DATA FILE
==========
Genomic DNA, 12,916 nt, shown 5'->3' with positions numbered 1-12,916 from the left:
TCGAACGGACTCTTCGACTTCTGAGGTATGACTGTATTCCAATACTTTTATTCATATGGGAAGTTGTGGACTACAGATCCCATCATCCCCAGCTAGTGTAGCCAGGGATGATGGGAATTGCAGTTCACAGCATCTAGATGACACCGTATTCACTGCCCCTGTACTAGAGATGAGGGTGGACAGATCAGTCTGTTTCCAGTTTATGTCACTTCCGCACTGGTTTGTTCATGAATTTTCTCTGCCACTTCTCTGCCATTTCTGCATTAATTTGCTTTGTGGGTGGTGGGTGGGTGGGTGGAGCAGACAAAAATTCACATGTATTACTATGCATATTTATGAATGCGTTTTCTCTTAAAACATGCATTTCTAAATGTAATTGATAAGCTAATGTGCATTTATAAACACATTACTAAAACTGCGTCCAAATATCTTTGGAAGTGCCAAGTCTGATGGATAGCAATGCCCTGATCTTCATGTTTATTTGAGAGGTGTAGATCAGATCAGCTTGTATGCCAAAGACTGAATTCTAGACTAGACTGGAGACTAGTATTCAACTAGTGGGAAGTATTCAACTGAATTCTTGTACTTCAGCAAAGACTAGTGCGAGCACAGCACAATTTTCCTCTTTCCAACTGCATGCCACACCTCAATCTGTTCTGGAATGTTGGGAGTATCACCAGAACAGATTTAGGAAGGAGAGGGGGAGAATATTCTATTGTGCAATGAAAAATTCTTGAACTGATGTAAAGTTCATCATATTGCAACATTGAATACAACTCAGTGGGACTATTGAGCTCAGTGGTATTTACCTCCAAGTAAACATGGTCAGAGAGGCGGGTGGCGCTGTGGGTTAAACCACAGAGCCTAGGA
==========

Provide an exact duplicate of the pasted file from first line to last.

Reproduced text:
Genomic DNA, 12,916 nt, shown 5'->3' with positions numbered 1-12,916 from the left:
TCGAACGGACTCTTCGACTTCTGAGGTATGACTGTATTCCAATACTTTTATTCATATGGGAAGTTGTGGACTACAGATCCCATCATCCCCAGCTAGTGTAGCCAGGGATGATGGGAATTGCAGTTCACAGCATCTAGATGACACCGTATTCACTGCCCCTGTACTAGAGATGAGGGTGGACAGATCAGTCTGTTTCCAGTTTATGTCACTTCCGCACTGGTTTGTTCATGAATTTTCTCTGCCACTTCTCTGCCATTTCTGCATTAATTTGCTTTGTGGGTGGTGGGTGGGTGGGTGGAGCAGACAAAAATTCACATGTATTACTATGCATATTTATGAATGCGTTTTCTCTTAAAACATGCATTTCTAAATGTAATTGATAAGCTAATGTGCATTTATAAACACATTACTAAAACTGCGTCCAAATATCTTTGGAAGTGCCAAGTCTGATGGATAGCAATGCCCTGATCTTCATGTTTATTTGAGAGGTGTAGATCAGATCAGCTTGTATGCCAAAGACTGAATTCTAGACTAGACTGGAGACTAGTATTCAACTAGTGGGAAGTATTCAACTGAATTCTTGTACTTCAGCAAAGACTAGTGCGAGCACAGCACAATTTTCCTCTTTCCAACTGCATGCCACACCTCAATCTGTTCTGGAATGTTGGGAGTATCACCAGAACAGATTTAGGAAGGAGAGGGGGAGAATATTCTATTGTGCAATGAAAAATTCTTGAACTGATGTAAAGTTCATCATATTGCAACATTGAATACAACTCAGTGGGACTATTGAGCTCAGTGGTATTTACCTCCAAGTAAACATGGTCAGAGAGGCGGGTGGCGCTGTGGGTTAAACCACAGAGCCTAGGA